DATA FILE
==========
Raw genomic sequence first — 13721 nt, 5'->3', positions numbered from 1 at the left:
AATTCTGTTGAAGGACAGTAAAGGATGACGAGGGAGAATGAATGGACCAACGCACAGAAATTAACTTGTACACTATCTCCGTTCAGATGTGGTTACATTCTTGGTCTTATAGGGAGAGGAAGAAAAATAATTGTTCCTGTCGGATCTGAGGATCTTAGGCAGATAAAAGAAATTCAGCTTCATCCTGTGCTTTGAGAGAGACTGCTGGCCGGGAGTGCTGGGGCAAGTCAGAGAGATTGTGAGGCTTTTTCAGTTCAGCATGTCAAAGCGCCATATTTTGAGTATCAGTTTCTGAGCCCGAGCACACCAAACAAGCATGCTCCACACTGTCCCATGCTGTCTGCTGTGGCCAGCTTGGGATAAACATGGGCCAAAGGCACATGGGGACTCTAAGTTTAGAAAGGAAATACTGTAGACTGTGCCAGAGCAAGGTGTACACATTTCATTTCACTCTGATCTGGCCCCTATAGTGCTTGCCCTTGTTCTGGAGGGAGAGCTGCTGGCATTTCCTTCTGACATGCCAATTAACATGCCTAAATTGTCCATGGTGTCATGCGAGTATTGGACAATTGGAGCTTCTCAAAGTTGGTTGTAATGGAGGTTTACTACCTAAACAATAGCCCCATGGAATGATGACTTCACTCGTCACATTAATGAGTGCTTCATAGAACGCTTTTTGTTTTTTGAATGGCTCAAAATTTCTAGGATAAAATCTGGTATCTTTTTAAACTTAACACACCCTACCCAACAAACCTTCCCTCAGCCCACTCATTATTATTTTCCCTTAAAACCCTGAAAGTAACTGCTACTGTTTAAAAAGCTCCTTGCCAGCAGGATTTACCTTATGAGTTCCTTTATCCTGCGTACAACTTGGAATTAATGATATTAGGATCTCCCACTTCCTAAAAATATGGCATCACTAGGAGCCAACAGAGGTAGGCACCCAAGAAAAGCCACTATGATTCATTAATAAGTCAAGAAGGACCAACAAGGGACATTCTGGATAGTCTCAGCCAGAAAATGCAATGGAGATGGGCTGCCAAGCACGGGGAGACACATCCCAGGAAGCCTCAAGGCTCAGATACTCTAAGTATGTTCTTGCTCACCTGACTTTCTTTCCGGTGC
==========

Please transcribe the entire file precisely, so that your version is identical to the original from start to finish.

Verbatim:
Raw genomic sequence first — 13721 nt, 5'->3', positions numbered from 1 at the left:
AATTCTGTTGAAGGACAGTAAAGGATGACGAGGGAGAATGAATGGACCAACGCACAGAAATTAACTTGTACACTATCTCCGTTCAGATGTGGTTACATTCTTGGTCTTATAGGGAGAGGAAGAAAAATAATTGTTCCTGTCGGATCTGAGGATCTTAGGCAGATAAAAGAAATTCAGCTTCATCCTGTGCTTTGAGAGAGACTGCTGGCCGGGAGTGCTGGGGCAAGTCAGAGAGATTGTGAGGCTTTTTCAGTTCAGCATGTCAAAGCGCCATATTTTGAGTATCAGTTTCTGAGCCCGAGCACACCAAACAAGCATGCTCCACACTGTCCCATGCTGTCTGCTGTGGCCAGCTTGGGATAAACATGGGCCAAAGGCACATGGGGACTCTAAGTTTAGAAAGGAAATACTGTAGACTGTGCCAGAGCAAGGTGTACACATTTCATTTCACTCTGATCTGGCCCCTATAGTGCTTGCCCTTGTTCTGGAGGGAGAGCTGCTGGCATTTCCTTCTGACATGCCAATTAACATGCCTAAATTGTCCATGGTGTCATGCGAGTATTGGACAATTGGAGCTTCTCAAAGTTGGTTGTAATGGAGGTTTACTACCTAAACAATAGCCCCATGGAATGATGACTTCACTCGTCACATTAATGAGTGCTTCATAGAACGCTTTTTGTTTTTTGAATGGCTCAAAATTTCTAGGATAAAATCTGGTATCTTTTTAAACTTAACACACCCTACCCAACAAACCTTCCCTCAGCCCACTCATTATTATTTTCCCTTAAAACCCTGAAAGTAACTGCTACTGTTTAAAAAGCTCCTTGCCAGCAGGATTTACCTTATGAGTTCCTTTATCCTGCGTACAACTTGGAATTAATGATATTAGGATCTCCCACTTCCTAAAAATATGGCATCACTAGGAGCCAACAGAGGTAGGCACCCAAGAAAAGCCACTATGATTCATTAATAAGTCAAGAAGGACCAACAAGGGACATTCTGGATAGTCTCAGCCAGAAAATGCAATGGAGATGGGCTGCCAAGCACGGGGAGACACATCCCAGGAAGCCTCAAGGCTCAGATACTCTAAGTATGTTCTTGCTCACCTGACTTTCTTTCCGGTGC